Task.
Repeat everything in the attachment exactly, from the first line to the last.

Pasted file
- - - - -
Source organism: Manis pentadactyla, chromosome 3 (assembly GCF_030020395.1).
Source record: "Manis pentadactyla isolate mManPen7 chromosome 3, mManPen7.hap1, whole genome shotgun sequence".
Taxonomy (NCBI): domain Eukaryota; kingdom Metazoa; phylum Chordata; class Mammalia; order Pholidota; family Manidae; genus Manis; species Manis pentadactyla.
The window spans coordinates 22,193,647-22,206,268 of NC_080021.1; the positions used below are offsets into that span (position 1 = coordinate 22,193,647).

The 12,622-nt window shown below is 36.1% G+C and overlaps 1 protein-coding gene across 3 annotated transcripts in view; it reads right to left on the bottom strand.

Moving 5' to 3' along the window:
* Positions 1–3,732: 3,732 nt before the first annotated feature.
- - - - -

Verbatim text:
Source organism: Manis pentadactyla, chromosome 3 (assembly GCF_030020395.1).
Source record: "Manis pentadactyla isolate mManPen7 chromosome 3, mManPen7.hap1, whole genome shotgun sequence".
Taxonomy (NCBI): domain Eukaryota; kingdom Metazoa; phylum Chordata; class Mammalia; order Pholidota; family Manidae; genus Manis; species Manis pentadactyla.
The window spans coordinates 22,193,647-22,206,268 of NC_080021.1; the positions used below are offsets into that span (position 1 = coordinate 22,193,647).

The 12,622-nt window shown below is 36.1% G+C and overlaps 1 protein-coding gene across 3 annotated transcripts in view; it reads right to left on the bottom strand.

Moving 5' to 3' along the window:
* Positions 1–3,732: 3,732 nt before the first annotated feature.